3. Test Score History

While it is the philosophy of the High School that standardized test scores are a poor measure of the complete student, we recognize their role in providing a limited history of a student’s academic growth and preparedness for college entrance. As part of your portfolio, please include copies of your TABE or Scantron test scores from your years at PACHS, a copy of your PSAE scores (when appropriate), and your ACT, SAT or other college entrance test scores.

4. Examples of work from classes

Please include examples of your class work from each of the classes in which you were enrolled during your years at PACHS. You should choose examples from each class throughout the year that show your abilities as a student in each particular class. Small, daily assignments such as worksheets or homework assignments will not be enough. Remember the panelists want to see your progress throughout your high school career. Work with your teachers and mentor to help you select the best type of assignments to show your growth as a student.

For assignments where revised drafts are required, such as in an English class where a teacher may ask you to revise a paper two or three times, include several drafts so that panelists reviewing your work can see the progress you made while completing the assignment. Remember to include work from not only your core classes but also from your elective courses as well as proof of your participation in community building activities.

5. Evidence of having completed the senior year checklist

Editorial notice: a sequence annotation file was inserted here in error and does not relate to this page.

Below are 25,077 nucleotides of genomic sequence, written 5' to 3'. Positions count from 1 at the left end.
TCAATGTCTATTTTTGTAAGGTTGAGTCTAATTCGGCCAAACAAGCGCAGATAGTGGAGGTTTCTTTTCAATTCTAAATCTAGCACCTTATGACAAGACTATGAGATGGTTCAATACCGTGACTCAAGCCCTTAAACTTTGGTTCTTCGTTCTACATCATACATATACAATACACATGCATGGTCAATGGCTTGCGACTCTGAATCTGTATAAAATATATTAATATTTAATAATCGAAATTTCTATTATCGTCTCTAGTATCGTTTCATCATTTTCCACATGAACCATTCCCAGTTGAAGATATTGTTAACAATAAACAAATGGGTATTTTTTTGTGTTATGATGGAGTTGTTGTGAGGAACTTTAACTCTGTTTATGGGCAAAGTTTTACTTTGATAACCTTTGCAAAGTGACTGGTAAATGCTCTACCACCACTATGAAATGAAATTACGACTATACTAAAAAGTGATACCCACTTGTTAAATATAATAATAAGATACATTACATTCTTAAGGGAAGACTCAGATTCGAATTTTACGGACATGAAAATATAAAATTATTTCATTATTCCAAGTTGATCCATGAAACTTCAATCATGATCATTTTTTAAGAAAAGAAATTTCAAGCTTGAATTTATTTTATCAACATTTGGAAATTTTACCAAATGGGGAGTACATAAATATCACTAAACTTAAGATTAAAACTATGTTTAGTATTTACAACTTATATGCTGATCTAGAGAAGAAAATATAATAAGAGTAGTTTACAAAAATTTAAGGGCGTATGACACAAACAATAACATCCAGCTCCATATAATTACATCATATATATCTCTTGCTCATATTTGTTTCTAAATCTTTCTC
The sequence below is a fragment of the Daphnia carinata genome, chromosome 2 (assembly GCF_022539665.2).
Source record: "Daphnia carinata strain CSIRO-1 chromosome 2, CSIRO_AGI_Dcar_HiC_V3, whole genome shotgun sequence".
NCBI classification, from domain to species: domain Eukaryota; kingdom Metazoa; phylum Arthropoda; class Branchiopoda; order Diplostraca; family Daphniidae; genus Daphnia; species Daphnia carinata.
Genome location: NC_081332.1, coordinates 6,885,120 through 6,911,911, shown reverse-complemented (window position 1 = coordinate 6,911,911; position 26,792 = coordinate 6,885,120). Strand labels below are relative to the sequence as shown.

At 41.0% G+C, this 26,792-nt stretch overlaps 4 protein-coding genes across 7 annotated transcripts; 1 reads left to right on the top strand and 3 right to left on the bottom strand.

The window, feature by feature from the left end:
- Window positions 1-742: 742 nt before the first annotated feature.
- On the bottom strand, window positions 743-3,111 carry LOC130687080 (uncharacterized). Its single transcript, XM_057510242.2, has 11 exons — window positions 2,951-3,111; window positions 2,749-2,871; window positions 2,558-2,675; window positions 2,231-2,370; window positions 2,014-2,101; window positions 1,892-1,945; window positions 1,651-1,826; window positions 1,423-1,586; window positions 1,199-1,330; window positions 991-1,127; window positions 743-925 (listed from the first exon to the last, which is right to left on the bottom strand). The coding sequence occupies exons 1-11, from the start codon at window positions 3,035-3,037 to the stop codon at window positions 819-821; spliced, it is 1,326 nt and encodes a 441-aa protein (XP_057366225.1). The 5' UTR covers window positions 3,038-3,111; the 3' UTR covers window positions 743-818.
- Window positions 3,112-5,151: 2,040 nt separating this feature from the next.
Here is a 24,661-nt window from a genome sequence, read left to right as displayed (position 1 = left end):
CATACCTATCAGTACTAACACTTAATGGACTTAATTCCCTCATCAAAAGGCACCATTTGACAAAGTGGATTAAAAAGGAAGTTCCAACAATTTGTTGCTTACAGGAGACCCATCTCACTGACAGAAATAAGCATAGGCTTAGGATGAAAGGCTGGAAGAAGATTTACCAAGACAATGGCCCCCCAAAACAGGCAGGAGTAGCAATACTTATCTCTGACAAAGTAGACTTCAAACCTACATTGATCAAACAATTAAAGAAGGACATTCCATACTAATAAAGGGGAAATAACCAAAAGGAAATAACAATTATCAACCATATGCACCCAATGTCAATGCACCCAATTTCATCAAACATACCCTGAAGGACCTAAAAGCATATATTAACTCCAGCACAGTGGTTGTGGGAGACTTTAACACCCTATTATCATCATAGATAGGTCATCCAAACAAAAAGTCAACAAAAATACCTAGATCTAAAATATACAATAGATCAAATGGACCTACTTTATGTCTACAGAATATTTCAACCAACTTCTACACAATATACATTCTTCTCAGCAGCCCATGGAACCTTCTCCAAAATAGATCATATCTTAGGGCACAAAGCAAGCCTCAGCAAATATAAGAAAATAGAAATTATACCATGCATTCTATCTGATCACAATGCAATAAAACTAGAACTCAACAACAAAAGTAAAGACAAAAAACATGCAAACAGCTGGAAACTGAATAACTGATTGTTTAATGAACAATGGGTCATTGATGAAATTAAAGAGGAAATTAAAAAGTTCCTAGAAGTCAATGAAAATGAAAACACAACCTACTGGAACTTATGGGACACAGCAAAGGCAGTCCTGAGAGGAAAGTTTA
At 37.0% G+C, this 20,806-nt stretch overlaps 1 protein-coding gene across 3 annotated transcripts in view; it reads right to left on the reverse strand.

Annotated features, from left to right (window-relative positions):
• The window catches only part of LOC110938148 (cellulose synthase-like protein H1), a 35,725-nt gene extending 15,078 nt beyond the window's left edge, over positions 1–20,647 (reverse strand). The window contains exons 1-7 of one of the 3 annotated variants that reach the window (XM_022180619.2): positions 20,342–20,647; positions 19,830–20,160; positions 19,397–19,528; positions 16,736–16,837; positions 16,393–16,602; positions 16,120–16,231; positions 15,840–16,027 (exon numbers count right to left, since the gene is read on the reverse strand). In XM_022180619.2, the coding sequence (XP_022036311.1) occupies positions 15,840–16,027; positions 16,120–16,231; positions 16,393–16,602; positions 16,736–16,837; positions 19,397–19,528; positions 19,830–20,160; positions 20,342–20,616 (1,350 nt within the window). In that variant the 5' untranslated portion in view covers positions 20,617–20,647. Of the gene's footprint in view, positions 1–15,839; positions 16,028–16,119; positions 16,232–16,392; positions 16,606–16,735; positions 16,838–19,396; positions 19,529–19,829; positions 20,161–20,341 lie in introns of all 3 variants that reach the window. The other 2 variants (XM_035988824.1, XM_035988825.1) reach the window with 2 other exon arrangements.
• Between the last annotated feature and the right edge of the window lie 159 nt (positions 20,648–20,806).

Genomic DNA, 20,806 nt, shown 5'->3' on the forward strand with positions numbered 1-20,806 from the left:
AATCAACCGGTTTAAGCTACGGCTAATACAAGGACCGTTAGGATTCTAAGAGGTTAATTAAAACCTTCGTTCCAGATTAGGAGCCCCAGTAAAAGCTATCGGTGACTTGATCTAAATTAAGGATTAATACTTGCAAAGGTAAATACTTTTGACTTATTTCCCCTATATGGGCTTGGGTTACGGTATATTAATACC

Please see attached checklist. Your senior mentor will work closely with you in completing all the items on the checklist. Documents such as the resume, FAFSA (financial aid) forms, program applications and responses, network of support etc., included on the checklist must be included in the portfolio when it is submitted to the panelists.

6. Interview with Director

Each student must have an exit interview with the school director. The goals of this interview are to assess your preparedness at the brink of graduation from high school and to assess the performance of the school teaching and support staff and the school curriculum in preparing you for graduation, and life beyond graduation.

7. Portfolio and project presentation before review panel

The senior project provides an opportunity for all students to really shine in the area they feel most confident. The project can be completed in any form or medium, according to the preference of the student. Below are some of the ways that students might present:

Power point presentation


Story board with oral presentation

Oral presentation

Collection of creative painting, drawings, etc.

Extended piece of writing, essay or creative

Musical or dance performance with oral presentation

There are no limits to the type of presentation that you might make. These are only meant to be suggestions. Some materials (art supplies, video and audio tapes, fabric and storyboards, etc.) may be provided by the high school if you have a clear idea of your goals with the project in advance. You should develop ideas through conversations with your teachers and your mentor.

The senior project should be a unique reflection of your growth as a student at PACHS and may take into consideration our mission and vision of self-determination, self-actualization, and self-realization. This is an opportunity for you to reflect upon your heritage and your identity. Your project should reflect your self-awareness and self-determination.

Every project should showcase your personal abilities and strengths using a wide range of skills and methods. You will work closely with an advisor, but ultimately it will be your ideas you will be exploring.